Climate Adaptation

Risk Management: Designers create learning environments that respond to the threats of a warming planet.
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Architectural Record
BY Joann Gonchar, FAIA

Learning Objectives:

  1. Explain the difference between climate mitigation and climate adaptation.
  2. Discuss changing weather patterns linked to global warming.
  3. Describe construction and landscape strategies for making buildings more resistive to wildfires.
  4. Discuss the social and climate¬ adaptation goals of greening Parisian schoolyards.


AAA 1 Structured Learning Hour
This course can be self-reported to the AANB, as per their CE Guidelines
AAPEI 1 Structured Learning Hour
MAA 1 Structured Learning Hour
This course can be self-reported to the NLAA.
This course can be self-reported to the NSAA
NWTAA 1 Structured Learning Hour
OAA 1 Learning Hour
SAA 1 Hour of Core Learning
This course can be self-reported to the AIBC, as per their CE Guidelines.
This course is approved as a Structured Course
This course can be self-reported to the AANB, as per their CE Guidelines
Approved for structured learning
Approved for Core Learning
This course can be self-reported to the NLAA
Course may qualify for Learning Hours with NWTAA
Course eligible for OAA Learning Hours
This course is approved as a core course
This course can be self-reported for Learning Units to the Architectural Institute of British Columbia

IF SIMPLE observation hasn’t made it clear, the report released by the Intergovernmental Panel on Climate Change (IPCC) this past August left little doubt: the earth is warming at an alarming rate. Even if mankind sharply cuts greenhouse emissions immediately—and quick action seems unlikely, given the outcome of the international climate summit in Glasgow in November—a hotter future is essentially assured, says the IPCC’s panel of scientists, convened by the United Nations. As the planet continues to warm, the report says, changes that are already happening to our climate—from more intense rainfall in some regions, to drought in others, to extreme heat in many—will escalate, further endangering ecosystems and human health.

The takeaway for architects is that they must do more than design buildings that mitigate climate change through measures to reduce the greenhouse-gas emissions—they need to create buildings adapted to the impacts of global warming that will come or are already here.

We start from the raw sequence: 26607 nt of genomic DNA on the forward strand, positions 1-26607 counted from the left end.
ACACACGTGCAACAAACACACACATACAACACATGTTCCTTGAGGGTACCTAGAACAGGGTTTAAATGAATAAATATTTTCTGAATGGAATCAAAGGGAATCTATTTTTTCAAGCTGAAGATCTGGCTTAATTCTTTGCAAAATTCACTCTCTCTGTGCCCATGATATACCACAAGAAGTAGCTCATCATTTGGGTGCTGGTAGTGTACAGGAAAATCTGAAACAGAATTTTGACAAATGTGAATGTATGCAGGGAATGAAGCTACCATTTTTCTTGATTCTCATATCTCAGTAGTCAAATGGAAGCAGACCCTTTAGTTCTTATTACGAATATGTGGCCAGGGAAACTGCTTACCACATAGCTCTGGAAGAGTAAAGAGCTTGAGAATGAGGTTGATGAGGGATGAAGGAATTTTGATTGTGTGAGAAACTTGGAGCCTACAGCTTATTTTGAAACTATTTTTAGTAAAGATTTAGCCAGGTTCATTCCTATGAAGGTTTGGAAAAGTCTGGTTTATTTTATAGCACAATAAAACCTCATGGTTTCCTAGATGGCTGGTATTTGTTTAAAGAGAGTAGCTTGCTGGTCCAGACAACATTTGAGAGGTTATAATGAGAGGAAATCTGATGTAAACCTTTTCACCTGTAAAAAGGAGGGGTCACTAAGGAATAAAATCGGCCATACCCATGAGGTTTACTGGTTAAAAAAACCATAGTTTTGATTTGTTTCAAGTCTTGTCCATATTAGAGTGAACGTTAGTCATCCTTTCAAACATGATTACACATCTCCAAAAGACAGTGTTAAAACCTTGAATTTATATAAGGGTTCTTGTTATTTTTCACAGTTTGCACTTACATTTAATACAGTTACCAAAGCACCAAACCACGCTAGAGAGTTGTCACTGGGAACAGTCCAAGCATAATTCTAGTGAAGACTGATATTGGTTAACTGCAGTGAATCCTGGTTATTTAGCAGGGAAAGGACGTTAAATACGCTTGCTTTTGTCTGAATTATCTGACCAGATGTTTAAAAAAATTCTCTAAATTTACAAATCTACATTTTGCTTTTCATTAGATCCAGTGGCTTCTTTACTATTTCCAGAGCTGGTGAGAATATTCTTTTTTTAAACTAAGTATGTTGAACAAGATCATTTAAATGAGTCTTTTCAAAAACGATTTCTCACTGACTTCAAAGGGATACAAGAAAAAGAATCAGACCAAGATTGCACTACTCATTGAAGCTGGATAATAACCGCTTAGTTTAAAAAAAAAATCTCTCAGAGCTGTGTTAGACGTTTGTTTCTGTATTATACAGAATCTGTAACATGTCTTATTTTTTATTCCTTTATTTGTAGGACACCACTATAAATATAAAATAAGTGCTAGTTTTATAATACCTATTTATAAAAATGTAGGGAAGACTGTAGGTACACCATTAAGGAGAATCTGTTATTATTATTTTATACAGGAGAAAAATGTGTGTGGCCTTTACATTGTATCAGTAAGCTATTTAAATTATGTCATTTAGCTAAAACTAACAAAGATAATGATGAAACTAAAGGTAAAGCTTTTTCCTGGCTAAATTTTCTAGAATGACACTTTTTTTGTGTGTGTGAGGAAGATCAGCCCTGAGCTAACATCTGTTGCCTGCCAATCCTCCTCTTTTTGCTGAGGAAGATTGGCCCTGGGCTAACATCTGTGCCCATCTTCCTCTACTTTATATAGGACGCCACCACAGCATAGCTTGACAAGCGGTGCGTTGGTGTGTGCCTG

A HILLTOP VILLAGE of simple volumes (top) replaces buildings on the Ojai Valley School’s Upper Campus, in Ventura County, California, destroyed in 2017 by the Thomas Fire (bottom).


Arguably, no typology is more important in this regard than schools, since they safeguard society’s most vulnerable. And when schools aren’t up to the climate and severe weather challenge, the continuity of education suffers—as it did after the 2017 hurricanes Irma and Maria, when some K-12 schools in Puerto Rico were closed for up to 70 days. Then there is California, where school closures affected nearly 1.3 million students due to wildfires during the 2018–19 academic year.

Architects might not be able to anticipate exactly how a particular climate event or weather disaster might unfold, but they can design so that the impact is minimized and the likelihood that their buildings bounce back quickly is improved. Here, RECORD looks at three educational environments—a private school campus near the Southern California coast, a public high school in the Pacific Northwest, and a series of schoolyards in Paris. All are designed not only with resilience in mind, but also to enhance students’ everyday experience.

The threat of wildfire is more than academic for students at the Ojai Valley School (OVS), in Ventura County, California. One night in early December 2017, a blaze sparked by a fallen power line a day earlier ripped through the private K-12 school’s 195-acre Upper Campus, which is dramatically placed on a hillside, about seven miles away from the original, Lower Campus in the valley below. The conflagration would eventually spread to neighboring Santa Barbara County and scorch 280,000 acres before being contained several weeks later, making it then the largest wildfire in the state’s history. (Soberingly, a mere four years later, the fire has fallen to No. 8.) In just a few hours, it reduced two OVS midcentury timber structures—the girls’ dorm and a science center—to charred rubble. Luckily no one was injured.



Outdoor (top) and indoor (bottom) social spaces are interspersed throughout the 350,000-square-foot school, creating human-scaled environments.


ELEVATING the Mount Si High School in Washington State over a garage (top) protects it from floods. Outdoor (above) and indoor (bottom) social spaces are interspersed throughout the 350,000-square-foot school, creating human-scaled environments.


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Originally published in Architectural Record
Originally published in January 2022